Considering the strong performance by most automakers in November it might be easy to downplay the numbers from Volkswagen AG. After all, the maker reported a gain of “only” 29% for the month, less than half the increase of little Subaru.
It was, nonetheless, the best VW has done in nearly four decades – since November 1973, to be more precise – when the original Beetle was still the most successful import product in the U.S. market and names like Toyota, Nissan and Honda were barely on the radar for American car buyers.
Things would change rapidly in the mid to late-1970s. Buoyed by the sudden surge in demand for high-mileage products in the wake of twin Mideast oil shocks, Japanese makers rapidly gained traction. VW tried to fight back with the little Rabbit but its early success was short-circuited by higher prices and lower quality, twin problems that nearly sank the German maker.
“It wasn’t just the frequency of repairs, but the high cost of repairs,” said analyst David Sullivan, of AutoPacific, Inc.
In fact, by 1992, with sales at barely 50,000 – little more than a tenth of their one-time peak – Volkswagen officials gave serious thought to pulling out of the States. They ultimately decided to stay, but the U.S. market remained little more than an after-thought as VW shifted focus to China and other emerging markets.
That began to shift as company officials laid out an aggressive plan for world domination. It became clear that VW couldn’t brush back rivals like General Motors or Toyota without re-establishing a serious presence in the American market. And that meant developing products specifically tuned for U.S. buyers.
The latest-generation Jetta began that shift, followed by the 2012 Passat – for which the German maker also opened its first U.S. assembly plant since closing a long-troubled factory in Westmoreland, Pennsylvania nearly three decades earlier.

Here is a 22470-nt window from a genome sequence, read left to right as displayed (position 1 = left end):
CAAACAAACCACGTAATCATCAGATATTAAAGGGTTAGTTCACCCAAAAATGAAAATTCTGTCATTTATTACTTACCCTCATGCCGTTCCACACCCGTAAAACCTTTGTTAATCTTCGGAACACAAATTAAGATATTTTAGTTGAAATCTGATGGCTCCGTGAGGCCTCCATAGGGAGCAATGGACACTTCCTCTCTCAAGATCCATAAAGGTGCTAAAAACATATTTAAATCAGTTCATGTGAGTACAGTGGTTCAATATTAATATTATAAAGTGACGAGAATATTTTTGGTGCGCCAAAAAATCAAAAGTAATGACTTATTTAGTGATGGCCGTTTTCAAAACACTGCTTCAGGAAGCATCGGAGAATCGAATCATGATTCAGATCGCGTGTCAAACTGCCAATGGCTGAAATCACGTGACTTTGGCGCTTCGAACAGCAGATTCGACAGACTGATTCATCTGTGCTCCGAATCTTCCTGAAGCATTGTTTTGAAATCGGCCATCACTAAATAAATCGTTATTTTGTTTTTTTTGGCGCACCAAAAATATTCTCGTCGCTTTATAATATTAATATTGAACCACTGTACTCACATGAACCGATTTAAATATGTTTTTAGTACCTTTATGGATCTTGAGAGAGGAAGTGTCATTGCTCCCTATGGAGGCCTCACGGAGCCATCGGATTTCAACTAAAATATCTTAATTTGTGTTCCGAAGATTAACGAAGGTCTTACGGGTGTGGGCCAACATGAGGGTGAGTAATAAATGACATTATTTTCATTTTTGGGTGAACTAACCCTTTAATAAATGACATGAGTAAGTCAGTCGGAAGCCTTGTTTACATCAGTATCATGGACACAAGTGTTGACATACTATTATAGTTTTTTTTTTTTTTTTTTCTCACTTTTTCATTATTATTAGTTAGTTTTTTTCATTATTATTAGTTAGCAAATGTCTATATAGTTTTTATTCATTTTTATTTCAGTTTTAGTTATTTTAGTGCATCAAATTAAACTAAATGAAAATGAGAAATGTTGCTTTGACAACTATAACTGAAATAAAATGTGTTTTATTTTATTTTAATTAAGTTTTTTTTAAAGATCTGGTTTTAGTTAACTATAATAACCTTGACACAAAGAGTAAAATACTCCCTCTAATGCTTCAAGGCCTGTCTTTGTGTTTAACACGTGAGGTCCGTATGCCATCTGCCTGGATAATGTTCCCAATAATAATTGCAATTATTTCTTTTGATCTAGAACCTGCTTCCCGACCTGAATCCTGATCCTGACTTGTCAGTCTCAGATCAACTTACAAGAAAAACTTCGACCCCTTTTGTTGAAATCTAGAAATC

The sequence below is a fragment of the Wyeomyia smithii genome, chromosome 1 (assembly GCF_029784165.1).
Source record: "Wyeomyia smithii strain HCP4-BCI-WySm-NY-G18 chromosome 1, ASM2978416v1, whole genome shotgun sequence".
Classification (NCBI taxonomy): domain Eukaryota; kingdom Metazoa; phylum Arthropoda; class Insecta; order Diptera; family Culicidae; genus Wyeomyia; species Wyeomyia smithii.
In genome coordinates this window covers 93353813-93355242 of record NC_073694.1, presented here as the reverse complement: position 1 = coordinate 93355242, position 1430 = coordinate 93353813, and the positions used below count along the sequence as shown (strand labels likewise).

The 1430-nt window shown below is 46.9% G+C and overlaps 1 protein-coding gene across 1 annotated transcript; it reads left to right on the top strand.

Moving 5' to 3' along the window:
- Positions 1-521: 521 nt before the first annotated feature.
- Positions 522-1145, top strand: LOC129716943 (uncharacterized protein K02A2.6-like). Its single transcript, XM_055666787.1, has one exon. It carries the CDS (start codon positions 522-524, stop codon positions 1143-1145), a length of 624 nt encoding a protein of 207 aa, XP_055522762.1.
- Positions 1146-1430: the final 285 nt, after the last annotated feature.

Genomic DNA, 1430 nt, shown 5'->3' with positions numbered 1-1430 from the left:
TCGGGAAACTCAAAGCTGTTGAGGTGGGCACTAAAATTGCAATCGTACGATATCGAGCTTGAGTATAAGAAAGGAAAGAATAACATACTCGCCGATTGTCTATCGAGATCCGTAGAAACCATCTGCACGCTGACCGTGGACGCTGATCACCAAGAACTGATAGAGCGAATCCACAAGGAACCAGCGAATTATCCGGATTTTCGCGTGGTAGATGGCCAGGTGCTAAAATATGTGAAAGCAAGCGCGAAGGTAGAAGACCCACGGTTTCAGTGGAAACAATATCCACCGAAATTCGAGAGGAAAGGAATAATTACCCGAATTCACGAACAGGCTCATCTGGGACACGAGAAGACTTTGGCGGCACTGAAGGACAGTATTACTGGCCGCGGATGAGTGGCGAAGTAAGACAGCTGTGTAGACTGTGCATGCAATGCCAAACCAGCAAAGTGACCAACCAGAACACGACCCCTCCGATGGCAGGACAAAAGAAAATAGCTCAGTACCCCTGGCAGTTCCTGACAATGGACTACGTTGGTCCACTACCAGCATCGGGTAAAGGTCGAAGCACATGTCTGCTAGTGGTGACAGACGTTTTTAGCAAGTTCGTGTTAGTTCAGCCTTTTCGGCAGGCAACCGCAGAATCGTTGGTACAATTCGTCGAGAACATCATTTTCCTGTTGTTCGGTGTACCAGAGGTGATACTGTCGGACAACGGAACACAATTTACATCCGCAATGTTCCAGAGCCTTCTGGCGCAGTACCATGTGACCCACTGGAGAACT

The two new offerings have scored big, sales of the Passat, in particular, increasing 75% for November and a whopping 543% for the first 11 months of 2012. Jetta gained nearly 11% in November, though it is slightly down for the year-to-date.
But VW has also gotten a big boost from its littlest model, the third-generation Beetle jumping 20% last month and 426% for the first 11 months of the year.
That helped push a 29% jump in November — the 28th consecutive monthly gain — and a 35% increase since the beginning of January for the Volkswagen brand.
The maker begins December with plenty of momentum – and a key new product, the Beetle Convertible it is showing for the first time at the 2012 LA Auto Show.
And more is coming. “I think they know they can’t hit their target with the line-up they have today,” said analyst Sullivan.
Among the products in the pipeline, VW has at least one new crossover-utility vehicle coming to the States, possibly two.
“We’re not complacent,” proclaimed Jonathan Browning, CEO of Volkswagen Group of America, during the maker’s LA Auto Show news conference. “We are not yet satisfied with the results.”
Along with the new product, VW is amping up its marketing efforts. It has scored big during the last two Super Bowl ad extravaganzas and hopes to repeat in February 2013.
The goal is to finally beat the all-time annual sales record – 569,696 set in 1970 – during the latter half of the decade. That would help position parent Volkswagen AG as the world’s biggest automaker.
There are still plenty of obstacles ahead, but considering Volkswagen of America’s recent momentum the maker is more optimistic than it has been in decades.
Joe Szczesny contributed to this report.
Tags: Jonathan Browning, LA Auto Show, VW sales, Volkswagen, Volkswagen Beetle, auto news, car news, foreign car sales, import auto sales, paul a. eisenstein, paul eisenstein, thedetroitbureau, volkswagen sales, vw beetle convertible, vw news